This post is a follow-up to my last post on practicing a little thing called The Compound Effect. Today’s discussion is one of the specific reasons we need to see our work sorting out anxiety as a marathon rather than as a sprint…

So there you are, working hard on your Fear Mastery skills, and you’ve experienced some solid success in challenging one of your fears. Let’s say that you have been anxious about driving over a bridge or on the highway (a pretty common fear, let me tell you.) You’ve spent years being scared to do this, but you decided a few weeks ago that enough was enough.

You’ve done all the right things. You’ve identified the problem (driving on busy highways and/or over bridges) as something you historically turned into a crisis (this is really dangerous, it will kill you, you’ll fall off the bridge, etc.) You did both some time writing in a journal about this particular fear, and you’ve done some talking with your significant other or best friend as well.

You’ve also figured out that those scary feelings and physical responses you have when you are either actually driving these places or even just thinking about it are really nothing more than the Flight or Fight Response, trying hard to help you get away from your scary thinking.

You’re pretty proud of yourself! You’re learning to be less fearful thinking about it, you’re less startled and scared when Flight or Fight does power up with you, and you’ve even taken the amazing step of driving, briefly, on the highway (chanting the whole time “this isn’t a crisis, this isn’t a crisis…)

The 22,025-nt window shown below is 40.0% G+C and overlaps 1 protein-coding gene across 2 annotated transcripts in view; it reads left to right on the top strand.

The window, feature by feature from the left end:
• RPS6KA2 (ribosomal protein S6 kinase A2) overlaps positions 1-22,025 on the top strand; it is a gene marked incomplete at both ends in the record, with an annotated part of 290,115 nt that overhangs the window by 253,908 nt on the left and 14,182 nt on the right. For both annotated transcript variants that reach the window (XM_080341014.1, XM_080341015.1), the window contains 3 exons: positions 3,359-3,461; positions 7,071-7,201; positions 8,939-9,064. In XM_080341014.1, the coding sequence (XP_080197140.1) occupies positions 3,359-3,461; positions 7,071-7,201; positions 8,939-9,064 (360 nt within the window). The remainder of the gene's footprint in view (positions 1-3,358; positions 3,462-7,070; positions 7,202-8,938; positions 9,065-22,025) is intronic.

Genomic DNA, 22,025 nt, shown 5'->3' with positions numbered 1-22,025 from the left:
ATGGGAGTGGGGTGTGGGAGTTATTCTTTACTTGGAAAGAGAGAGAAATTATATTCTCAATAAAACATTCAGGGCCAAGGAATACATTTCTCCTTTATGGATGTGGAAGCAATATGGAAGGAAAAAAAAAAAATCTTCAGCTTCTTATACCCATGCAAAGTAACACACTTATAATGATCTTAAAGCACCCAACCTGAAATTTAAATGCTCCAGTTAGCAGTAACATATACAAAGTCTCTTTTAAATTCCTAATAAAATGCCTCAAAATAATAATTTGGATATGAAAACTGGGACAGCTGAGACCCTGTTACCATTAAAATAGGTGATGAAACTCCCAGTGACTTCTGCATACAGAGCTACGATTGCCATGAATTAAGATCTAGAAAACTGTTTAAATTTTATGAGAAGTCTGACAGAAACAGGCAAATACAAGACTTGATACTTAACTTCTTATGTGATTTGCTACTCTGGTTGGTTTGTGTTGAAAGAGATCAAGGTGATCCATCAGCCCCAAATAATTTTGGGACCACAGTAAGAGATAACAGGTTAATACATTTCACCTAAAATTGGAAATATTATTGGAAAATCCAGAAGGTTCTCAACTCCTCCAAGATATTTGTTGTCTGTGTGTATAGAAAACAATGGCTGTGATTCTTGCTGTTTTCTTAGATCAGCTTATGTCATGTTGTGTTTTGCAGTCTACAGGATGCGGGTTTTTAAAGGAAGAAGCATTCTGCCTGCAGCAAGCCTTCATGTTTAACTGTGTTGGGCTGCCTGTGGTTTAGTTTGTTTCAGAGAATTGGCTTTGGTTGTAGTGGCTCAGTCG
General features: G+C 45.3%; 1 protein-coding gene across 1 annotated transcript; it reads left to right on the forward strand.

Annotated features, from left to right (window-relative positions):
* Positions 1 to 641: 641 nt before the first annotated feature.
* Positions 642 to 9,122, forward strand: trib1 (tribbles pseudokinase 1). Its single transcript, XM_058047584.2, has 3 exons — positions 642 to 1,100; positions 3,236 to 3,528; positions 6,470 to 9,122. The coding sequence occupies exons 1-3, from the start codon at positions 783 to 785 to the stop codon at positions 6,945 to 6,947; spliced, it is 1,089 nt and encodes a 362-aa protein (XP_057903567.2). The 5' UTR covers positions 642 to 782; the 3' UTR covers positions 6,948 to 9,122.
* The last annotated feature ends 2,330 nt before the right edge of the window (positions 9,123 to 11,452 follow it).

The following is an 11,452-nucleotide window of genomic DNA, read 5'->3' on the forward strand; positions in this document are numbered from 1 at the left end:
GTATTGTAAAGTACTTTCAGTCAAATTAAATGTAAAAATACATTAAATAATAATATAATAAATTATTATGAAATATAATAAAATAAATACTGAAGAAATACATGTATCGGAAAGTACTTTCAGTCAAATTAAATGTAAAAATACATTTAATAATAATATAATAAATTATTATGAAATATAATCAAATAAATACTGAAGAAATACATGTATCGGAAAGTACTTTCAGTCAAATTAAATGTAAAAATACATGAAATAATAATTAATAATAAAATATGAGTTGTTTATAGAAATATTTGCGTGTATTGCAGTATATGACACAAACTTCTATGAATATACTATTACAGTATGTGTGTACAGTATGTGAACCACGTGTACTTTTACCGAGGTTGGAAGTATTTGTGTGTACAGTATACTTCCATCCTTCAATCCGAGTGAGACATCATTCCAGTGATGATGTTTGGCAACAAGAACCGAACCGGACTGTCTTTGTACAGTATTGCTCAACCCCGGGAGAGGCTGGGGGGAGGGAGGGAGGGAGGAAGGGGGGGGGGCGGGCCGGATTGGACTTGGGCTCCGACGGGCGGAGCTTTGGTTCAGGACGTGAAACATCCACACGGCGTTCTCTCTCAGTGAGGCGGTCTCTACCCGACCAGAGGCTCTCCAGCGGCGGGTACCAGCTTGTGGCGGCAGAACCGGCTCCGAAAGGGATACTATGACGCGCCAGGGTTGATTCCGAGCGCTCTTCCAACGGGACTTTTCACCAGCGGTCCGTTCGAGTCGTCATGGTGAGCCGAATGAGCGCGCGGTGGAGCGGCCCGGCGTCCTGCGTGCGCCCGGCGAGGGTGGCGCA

Back in the Day 6

You lived to tell the tale, and now you’re feeling pretty good about this work. And why shouldn’t you? You’ve faced down one of your big fears and you’re starting to feel a little breathing room there in the cramped confines of your Comfort Zone.

Then Your Anxiety Gets Uppity With You…

Maybe it’s the evening of your infamous drive/bridge transit. Maybe you’re just sitting home minding your own business, quietly reveling in your victory. Suddenly your heart leaps in your chest, you get short of breath, your stomach clenches, you feel terrible and frightened, and all you can think of is HOW SCARY IT IS TO DRIVE ON A HIGHWAY OR OVER A BRIDGE. It’s like you never did any work in the first place!

What the hell is going on? You were doing so well! Why are you so scared now? Well, that’s easy. You did a brave and strong thing, taking on your Comfort Zone. It was an excellent start. But you’re not done just yet.

Our Comfort Zones need a little persuading. In fact some of our Comfort Zone boundaries need a SERIOUS amount of persuading. That, combined with our REAL desire to get the crap of anxiety out of our lives, can make us freak out/get worried that we’re failing somehow when the Comfort Zone throws our fears back in our face.

Aftershock 1

You might almost say that your Comfort Zone has had a kind of spasm, a reactive twitch or surge in the aftermath of your brave effort. Yes, you pushed out past your fearful boundaries. Yes, it went well. Yes you demonstrated that you actually can do that scary thing and not have it kill you. That doesn’t mean that you’re over your fears with that single stroke –

Sometimes this is referred to as an “aftershock.” It’s a great metaphor, this reference to what happens after a major earthquake. The Earth will rattle for hours or days afterwards, and it makes sense that it would – there has been a major adjustment to the lay of the land. Same thing with this brave pushing on your Comfort Zone – things are, metaphorically at least, readjusting in your thinking.